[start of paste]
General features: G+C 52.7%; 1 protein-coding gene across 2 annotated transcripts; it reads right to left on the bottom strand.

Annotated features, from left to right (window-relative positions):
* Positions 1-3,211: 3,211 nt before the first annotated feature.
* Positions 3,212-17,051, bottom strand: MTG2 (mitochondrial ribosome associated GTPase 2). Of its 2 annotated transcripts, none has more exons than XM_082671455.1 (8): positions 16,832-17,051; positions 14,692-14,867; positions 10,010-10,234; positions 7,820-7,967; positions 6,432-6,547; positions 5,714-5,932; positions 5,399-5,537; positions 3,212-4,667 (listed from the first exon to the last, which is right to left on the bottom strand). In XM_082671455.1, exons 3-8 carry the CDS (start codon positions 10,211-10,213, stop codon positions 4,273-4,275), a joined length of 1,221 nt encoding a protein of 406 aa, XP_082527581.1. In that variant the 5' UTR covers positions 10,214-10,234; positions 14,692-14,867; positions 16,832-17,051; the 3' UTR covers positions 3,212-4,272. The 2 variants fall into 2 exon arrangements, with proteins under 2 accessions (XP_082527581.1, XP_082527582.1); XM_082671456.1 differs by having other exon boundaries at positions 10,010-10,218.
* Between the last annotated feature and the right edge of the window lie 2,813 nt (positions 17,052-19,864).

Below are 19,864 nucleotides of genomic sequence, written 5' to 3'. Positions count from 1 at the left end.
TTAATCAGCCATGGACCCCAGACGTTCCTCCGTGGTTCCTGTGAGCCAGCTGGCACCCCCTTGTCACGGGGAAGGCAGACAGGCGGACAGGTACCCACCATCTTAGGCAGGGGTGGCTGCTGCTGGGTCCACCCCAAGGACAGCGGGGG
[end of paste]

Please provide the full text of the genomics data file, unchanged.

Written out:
General features: G+C 52.7%; 1 protein-coding gene across 2 annotated transcripts; it reads right to left on the bottom strand.

Annotated features, from left to right (window-relative positions):
* Positions 1-3,211: 3,211 nt before the first annotated feature.
* Positions 3,212-17,051, bottom strand: MTG2 (mitochondrial ribosome associated GTPase 2). Of its 2 annotated transcripts, none has more exons than XM_082671455.1 (8): positions 16,832-17,051; positions 14,692-14,867; positions 10,010-10,234; positions 7,820-7,967; positions 6,432-6,547; positions 5,714-5,932; positions 5,399-5,537; positions 3,212-4,667 (listed from the first exon to the last, which is right to left on the bottom strand). In XM_082671455.1, exons 3-8 carry the CDS (start codon positions 10,211-10,213, stop codon positions 4,273-4,275), a joined length of 1,221 nt encoding a protein of 406 aa, XP_082527581.1. In that variant the 5' UTR covers positions 10,214-10,234; positions 14,692-14,867; positions 16,832-17,051; the 3' UTR covers positions 3,212-4,272. The 2 variants fall into 2 exon arrangements, with proteins under 2 accessions (XP_082527581.1, XP_082527582.1); XM_082671456.1 differs by having other exon boundaries at positions 10,010-10,218.
* Between the last annotated feature and the right edge of the window lie 2,813 nt (positions 17,052-19,864).

Below are 19,864 nucleotides of genomic sequence, written 5' to 3'. Positions count from 1 at the left end.
TTAATCAGCCATGGACCCCAGACGTTCCTCCGTGGTTCCTGTGAGCCAGCTGGCACCCCCTTGTCACGGGGAAGGCAGACAGGCGGACAGGTACCCACCATCTTAGGCAGGGGTGGCTGCTGCTGGGTCCACCCCAAGGACAGCGGGGG